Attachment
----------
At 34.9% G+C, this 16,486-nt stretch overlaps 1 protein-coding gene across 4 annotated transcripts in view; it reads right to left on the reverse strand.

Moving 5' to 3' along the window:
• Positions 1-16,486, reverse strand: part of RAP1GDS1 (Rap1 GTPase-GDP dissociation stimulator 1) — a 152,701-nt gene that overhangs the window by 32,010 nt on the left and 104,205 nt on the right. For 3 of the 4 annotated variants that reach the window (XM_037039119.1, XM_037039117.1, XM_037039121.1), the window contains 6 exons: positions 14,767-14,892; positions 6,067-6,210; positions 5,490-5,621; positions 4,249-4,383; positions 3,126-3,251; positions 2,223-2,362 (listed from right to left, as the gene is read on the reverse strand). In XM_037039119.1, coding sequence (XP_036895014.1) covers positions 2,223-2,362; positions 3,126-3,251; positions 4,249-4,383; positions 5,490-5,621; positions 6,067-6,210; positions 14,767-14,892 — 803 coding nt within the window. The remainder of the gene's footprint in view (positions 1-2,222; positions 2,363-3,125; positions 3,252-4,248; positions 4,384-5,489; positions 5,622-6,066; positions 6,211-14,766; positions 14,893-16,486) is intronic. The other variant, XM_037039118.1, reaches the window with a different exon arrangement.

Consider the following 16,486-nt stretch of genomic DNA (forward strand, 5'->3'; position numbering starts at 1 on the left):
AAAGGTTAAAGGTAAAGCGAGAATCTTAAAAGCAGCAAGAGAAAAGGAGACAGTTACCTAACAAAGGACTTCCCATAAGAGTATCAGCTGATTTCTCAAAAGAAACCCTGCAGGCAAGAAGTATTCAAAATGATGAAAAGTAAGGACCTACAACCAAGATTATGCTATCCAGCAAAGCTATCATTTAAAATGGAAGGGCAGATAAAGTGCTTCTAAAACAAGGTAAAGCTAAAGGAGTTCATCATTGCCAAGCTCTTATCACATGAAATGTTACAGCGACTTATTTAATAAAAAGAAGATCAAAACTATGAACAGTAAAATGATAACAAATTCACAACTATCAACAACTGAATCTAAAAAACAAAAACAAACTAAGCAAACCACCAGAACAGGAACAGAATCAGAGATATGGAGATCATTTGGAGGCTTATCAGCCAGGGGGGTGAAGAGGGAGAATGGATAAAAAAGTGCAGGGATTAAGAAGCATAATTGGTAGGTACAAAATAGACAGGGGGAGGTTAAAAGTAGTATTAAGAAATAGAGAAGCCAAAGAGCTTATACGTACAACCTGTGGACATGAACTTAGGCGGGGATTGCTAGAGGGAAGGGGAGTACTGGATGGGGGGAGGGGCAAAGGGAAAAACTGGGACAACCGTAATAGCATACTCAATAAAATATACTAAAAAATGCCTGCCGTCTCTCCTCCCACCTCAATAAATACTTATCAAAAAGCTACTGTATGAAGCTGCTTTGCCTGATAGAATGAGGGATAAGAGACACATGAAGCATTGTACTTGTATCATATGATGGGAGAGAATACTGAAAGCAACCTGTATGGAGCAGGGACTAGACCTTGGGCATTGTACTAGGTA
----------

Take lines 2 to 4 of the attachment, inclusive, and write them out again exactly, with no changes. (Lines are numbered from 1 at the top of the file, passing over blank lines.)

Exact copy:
Moving 5' to 3' along the window:
• Positions 1-16,486, reverse strand: part of RAP1GDS1 (Rap1 GTPase-GDP dissociation stimulator 1) — a 152,701-nt gene that overhangs the window by 32,010 nt on the left and 104,205 nt on the right. For 3 of the 4 annotated variants that reach the window (XM_037039119.1, XM_037039117.1, XM_037039121.1), the window contains 6 exons: positions 14,767-14,892; positions 6,067-6,210; positions 5,490-5,621; positions 4,249-4,383; positions 3,126-3,251; positions 2,223-2,362 (listed from right to left, as the gene is read on the reverse strand). In XM_037039119.1, coding sequence (XP_036895014.1) covers positions 2,223-2,362; positions 3,126-3,251; positions 4,249-4,383; positions 5,490-5,621; positions 6,067-6,210; positions 14,767-14,892 — 803 coding nt within the window. The remainder of the gene's footprint in view (positions 1-2,222; positions 2,363-3,125; positions 3,252-4,248; positions 4,384-5,489; positions 5,622-6,066; positions 6,211-14,766; positions 14,893-16,486) is intronic. The other variant, XM_037039118.1, reaches the window with a different exon arrangement.

Consider the following 16,486-nt stretch of genomic DNA (forward strand, 5'->3'; position numbering starts at 1 on the left):